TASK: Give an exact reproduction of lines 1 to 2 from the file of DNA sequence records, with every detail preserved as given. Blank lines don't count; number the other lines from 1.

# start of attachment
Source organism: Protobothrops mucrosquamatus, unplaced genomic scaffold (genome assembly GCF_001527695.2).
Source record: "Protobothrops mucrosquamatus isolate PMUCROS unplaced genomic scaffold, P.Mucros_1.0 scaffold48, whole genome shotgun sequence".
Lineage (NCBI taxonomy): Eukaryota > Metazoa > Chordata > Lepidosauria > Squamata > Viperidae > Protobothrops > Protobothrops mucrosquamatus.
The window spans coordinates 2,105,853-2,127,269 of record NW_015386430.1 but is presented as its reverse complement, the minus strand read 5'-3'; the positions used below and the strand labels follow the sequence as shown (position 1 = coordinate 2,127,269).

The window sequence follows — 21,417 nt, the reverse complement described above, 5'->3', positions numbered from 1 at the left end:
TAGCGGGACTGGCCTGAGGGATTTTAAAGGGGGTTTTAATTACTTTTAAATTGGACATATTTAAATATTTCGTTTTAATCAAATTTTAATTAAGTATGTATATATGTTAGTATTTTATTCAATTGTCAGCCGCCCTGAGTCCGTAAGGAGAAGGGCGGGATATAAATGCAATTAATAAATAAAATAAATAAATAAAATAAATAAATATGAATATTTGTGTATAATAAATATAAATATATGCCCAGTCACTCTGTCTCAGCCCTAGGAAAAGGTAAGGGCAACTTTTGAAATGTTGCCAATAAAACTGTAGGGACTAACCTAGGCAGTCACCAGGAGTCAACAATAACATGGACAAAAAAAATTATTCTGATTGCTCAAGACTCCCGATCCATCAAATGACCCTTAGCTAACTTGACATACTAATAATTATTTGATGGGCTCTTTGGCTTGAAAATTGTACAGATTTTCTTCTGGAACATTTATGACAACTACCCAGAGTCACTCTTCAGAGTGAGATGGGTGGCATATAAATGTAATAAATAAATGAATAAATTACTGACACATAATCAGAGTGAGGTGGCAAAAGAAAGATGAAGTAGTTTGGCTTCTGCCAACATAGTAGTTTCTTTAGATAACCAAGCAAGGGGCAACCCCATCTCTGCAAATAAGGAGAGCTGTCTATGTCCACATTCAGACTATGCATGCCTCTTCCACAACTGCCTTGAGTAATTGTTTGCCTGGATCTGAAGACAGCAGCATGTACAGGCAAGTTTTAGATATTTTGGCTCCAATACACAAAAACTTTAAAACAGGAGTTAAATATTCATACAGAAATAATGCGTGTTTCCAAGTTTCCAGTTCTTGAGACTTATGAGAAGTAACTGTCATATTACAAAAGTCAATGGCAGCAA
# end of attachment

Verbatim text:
Source organism: Protobothrops mucrosquamatus, unplaced genomic scaffold (genome assembly GCF_001527695.2).
Source record: "Protobothrops mucrosquamatus isolate PMUCROS unplaced genomic scaffold, P.Mucros_1.0 scaffold48, whole genome shotgun sequence".